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p451 Introduction
to Nemesianus

Towards the end of the third century A.D., M. Aurelius Olympius Nemesianus wrote bucolic and didactic poetry. He has already been mentioned in the introductions to Calpurnius Siculus and Grattius. His four eclogues for long passed under Calpurnius' name, and of his hexameter poem on the chase 325 verses have survived. He belonged to Carthage, as his designation Carthaginiensis in MSS. implies; and, when he says of the Spanish people gens ampla iacet trans ardua Calpes culmina (Cyn. 251‑252), his attitude is that of an African author. It is recorded1 that he won fame in poetic contests and in several kinds of literature. A love for the open air fitted him to attempt pastoral poetry, and it is in keeping with this that at the outset of his didactic poem he should echo the almost conventional renunciation of mythology to be found in Virgil, Martial and Juvenal, and should disdain it as something hackneyed, preferring to "roam the glades, the green tracts and open plains."2 But he contemplates a more epic task when, in addressing Numerianus and Carinus, the brother emperors who were the sons of Carus, he announces his intention3 to compose a narrative of their triumphant exploits. Of the two, Numerianus p452was at least a good speaker and had himself entered the field of poetry. The Cynegetica may be assigned to the period which elapsed between the death of Carus in 283 A.D. and that of Numerianus in 284; and, if we decide that in Cynegetica 58‑62 Nemesianus is referring to his eclogues as lighter performances than his ambitious literary voyage into didactic poetry, then we may date his pastorals as earlier.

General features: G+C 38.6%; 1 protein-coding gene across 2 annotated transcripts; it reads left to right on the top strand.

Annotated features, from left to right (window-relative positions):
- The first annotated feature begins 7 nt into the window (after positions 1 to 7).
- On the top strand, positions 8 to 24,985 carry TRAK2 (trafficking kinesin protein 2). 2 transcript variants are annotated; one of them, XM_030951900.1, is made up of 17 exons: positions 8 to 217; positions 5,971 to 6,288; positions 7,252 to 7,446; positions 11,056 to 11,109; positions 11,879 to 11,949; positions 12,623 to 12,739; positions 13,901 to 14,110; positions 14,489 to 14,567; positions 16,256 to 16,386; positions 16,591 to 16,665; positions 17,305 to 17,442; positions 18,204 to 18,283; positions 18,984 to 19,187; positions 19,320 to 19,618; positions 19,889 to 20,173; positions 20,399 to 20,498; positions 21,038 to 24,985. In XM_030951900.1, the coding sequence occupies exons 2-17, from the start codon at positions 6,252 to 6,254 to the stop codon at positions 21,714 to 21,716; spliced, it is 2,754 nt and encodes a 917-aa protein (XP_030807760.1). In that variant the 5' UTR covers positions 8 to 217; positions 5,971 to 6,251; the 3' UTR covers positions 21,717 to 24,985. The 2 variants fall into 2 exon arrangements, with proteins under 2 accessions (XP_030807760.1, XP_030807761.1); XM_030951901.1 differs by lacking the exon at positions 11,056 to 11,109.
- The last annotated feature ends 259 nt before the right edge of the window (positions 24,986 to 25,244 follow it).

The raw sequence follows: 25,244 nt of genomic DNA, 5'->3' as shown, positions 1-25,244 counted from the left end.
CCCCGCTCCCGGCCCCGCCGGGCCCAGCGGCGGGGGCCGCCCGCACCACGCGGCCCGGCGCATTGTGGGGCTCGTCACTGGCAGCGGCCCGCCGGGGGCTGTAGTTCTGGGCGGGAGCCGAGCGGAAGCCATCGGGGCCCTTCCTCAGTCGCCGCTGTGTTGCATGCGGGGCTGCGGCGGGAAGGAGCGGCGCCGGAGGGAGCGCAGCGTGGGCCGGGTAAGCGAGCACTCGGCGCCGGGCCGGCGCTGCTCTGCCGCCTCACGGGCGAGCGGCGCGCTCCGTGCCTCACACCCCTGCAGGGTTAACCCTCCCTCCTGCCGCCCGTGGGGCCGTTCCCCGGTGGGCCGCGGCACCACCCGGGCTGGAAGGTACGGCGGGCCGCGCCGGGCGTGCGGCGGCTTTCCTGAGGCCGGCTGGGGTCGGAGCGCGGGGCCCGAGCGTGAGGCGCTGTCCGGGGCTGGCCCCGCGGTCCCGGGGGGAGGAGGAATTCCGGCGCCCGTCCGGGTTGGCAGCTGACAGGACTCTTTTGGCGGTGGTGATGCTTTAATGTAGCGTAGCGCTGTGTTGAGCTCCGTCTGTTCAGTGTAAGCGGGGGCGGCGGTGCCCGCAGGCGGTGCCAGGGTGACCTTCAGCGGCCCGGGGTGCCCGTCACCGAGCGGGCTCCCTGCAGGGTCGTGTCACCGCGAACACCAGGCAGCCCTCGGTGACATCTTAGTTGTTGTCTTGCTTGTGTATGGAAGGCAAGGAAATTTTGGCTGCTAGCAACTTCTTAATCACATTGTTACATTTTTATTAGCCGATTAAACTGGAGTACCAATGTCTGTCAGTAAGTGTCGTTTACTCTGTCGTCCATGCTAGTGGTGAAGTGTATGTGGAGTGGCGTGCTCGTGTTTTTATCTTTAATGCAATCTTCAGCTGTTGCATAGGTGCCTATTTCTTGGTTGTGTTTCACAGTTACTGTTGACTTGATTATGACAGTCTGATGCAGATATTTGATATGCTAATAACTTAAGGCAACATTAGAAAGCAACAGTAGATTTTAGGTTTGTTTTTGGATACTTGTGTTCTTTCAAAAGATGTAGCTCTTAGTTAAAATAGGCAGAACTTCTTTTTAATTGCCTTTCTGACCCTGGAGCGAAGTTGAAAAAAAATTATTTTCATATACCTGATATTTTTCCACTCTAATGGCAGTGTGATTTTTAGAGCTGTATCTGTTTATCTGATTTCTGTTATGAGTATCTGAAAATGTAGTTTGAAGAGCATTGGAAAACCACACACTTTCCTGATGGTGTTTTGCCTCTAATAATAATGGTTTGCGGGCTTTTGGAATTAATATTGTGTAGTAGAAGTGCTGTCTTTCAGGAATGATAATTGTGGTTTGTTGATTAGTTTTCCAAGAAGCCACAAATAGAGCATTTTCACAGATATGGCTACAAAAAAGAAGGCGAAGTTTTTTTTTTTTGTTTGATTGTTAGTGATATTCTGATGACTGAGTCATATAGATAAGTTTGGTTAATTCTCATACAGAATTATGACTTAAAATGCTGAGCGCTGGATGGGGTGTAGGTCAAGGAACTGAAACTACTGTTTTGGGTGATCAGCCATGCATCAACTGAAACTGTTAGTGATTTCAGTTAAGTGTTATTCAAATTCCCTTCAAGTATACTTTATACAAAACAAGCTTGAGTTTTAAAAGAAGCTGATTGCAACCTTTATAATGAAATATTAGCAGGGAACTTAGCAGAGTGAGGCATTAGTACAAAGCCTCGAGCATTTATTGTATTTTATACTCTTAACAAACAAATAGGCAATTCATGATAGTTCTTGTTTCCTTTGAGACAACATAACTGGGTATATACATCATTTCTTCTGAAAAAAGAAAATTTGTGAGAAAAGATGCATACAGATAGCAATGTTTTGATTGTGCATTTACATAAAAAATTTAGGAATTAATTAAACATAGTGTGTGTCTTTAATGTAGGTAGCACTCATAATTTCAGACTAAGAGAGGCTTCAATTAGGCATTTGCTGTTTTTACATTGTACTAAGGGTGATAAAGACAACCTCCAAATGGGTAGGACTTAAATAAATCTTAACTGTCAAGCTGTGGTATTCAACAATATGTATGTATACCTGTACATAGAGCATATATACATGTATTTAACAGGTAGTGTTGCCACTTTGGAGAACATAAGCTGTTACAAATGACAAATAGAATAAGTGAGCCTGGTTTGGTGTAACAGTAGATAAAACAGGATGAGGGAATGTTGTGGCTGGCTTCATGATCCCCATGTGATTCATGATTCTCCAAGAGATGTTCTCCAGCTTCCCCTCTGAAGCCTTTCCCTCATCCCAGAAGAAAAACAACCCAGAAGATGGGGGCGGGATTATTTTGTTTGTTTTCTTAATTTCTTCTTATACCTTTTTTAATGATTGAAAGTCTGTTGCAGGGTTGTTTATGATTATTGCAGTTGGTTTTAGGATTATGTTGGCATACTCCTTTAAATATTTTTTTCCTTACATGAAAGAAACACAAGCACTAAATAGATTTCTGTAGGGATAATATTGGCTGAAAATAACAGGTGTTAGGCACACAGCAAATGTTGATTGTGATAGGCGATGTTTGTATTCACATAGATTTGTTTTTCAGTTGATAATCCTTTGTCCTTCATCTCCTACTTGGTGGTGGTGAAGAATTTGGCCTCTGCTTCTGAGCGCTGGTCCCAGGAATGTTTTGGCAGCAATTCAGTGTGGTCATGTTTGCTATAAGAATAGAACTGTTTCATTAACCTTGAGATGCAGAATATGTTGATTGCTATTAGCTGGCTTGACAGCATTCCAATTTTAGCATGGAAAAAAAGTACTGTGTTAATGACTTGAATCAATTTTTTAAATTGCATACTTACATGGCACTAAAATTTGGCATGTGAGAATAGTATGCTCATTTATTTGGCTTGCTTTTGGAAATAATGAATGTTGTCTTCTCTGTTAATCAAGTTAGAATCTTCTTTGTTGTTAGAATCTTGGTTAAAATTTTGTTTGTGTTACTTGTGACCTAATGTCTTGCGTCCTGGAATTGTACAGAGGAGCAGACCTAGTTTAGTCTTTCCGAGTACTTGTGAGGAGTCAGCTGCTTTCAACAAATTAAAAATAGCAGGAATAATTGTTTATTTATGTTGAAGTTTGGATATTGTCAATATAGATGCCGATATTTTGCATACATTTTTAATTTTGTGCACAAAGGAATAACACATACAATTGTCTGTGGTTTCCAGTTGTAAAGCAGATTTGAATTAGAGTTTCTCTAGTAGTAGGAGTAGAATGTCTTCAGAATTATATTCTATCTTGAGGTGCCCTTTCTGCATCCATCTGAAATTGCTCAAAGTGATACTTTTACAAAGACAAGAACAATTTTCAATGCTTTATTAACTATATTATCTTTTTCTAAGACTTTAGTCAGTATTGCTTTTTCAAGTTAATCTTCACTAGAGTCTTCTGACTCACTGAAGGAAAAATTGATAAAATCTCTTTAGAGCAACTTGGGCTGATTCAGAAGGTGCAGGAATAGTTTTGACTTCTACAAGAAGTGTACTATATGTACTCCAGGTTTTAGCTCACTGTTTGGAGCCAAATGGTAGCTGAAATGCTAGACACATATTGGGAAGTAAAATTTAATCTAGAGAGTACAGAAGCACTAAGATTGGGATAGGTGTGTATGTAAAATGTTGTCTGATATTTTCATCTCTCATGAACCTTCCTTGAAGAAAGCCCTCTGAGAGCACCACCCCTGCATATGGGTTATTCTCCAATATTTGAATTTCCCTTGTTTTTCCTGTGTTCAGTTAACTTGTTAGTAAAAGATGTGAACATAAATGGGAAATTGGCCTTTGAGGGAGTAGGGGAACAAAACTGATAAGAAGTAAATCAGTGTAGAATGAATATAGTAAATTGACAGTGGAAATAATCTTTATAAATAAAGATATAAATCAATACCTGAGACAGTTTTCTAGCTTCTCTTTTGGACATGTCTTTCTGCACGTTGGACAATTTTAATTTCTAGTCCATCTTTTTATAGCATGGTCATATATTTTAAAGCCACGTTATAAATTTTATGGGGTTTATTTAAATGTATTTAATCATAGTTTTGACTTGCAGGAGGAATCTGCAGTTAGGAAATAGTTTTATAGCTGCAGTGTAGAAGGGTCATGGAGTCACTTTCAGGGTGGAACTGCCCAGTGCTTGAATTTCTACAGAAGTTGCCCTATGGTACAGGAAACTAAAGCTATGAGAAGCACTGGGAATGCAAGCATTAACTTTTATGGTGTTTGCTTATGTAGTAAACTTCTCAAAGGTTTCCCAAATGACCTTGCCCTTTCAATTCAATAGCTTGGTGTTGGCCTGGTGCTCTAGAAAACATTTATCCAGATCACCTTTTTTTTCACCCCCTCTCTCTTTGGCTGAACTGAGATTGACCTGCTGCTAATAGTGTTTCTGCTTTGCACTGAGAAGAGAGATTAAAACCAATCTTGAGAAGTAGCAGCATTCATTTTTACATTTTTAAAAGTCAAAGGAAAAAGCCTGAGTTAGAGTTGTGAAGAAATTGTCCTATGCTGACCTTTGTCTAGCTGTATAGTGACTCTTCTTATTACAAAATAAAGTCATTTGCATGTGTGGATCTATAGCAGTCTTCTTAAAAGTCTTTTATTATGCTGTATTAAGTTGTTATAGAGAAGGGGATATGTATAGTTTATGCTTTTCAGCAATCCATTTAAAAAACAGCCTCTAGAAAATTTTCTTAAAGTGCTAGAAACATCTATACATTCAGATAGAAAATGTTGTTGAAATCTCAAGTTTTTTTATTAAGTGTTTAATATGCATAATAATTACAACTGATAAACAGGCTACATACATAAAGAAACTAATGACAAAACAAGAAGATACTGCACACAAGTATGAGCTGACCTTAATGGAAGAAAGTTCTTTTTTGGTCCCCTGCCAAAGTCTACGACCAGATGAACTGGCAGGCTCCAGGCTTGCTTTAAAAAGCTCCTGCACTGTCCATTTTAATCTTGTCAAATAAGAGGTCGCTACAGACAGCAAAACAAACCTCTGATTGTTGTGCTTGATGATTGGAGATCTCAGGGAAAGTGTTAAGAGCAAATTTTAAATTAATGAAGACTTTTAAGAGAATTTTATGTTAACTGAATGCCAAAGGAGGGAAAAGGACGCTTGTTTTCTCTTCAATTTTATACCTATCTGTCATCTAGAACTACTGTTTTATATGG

The four pastoral poems, traditionally coupled with the seven by Calpurnius, are now by general consent separated from them. In the first, Tityrus declines on the ground of age Timetas' invitation to show his poetic skill, but instead prevails on him to repeat a song inscribed by Timetas on the bark of a tree. This takes the form of a eulogy on the dead Meliboeus, who is introduced as a sort of analogue to the Meliboeus honoured by Calpurnius as his patron. But the real cue is taken from the praises of Daphnis in Virgil's fifth eclogue. Nemesianus' second eclogue, in which two shepherd lads complain that their sweetheart Donace is shut up at home by her parents, has drawn elements from Calpurnius' second and third poems. Nemesianus' third eclogue introduces Pan surprised by three rustics, who, after trying his pipe in vain, are entertained by Pan's own minstrelsy in praise of Bacchus. This eclogue is modelled on Virgil's sixth, where Silenus, caught asleep, had to pay the forfeit of a song. In the last eclogue, attractive for its glimpses of country scenes, Lycidas and Mopsus deplore the pains of unreturned affection. This is the one pastoral in which Nemesianus employs the prettily recurrent burden or refrain of the Theocritan tradition which Virgil followed in his Pharmaceutria p453or eighth eclogue. Here, then, the Virgilian influence acts directly on him; for the refrain is not one of Calpurnius' devices.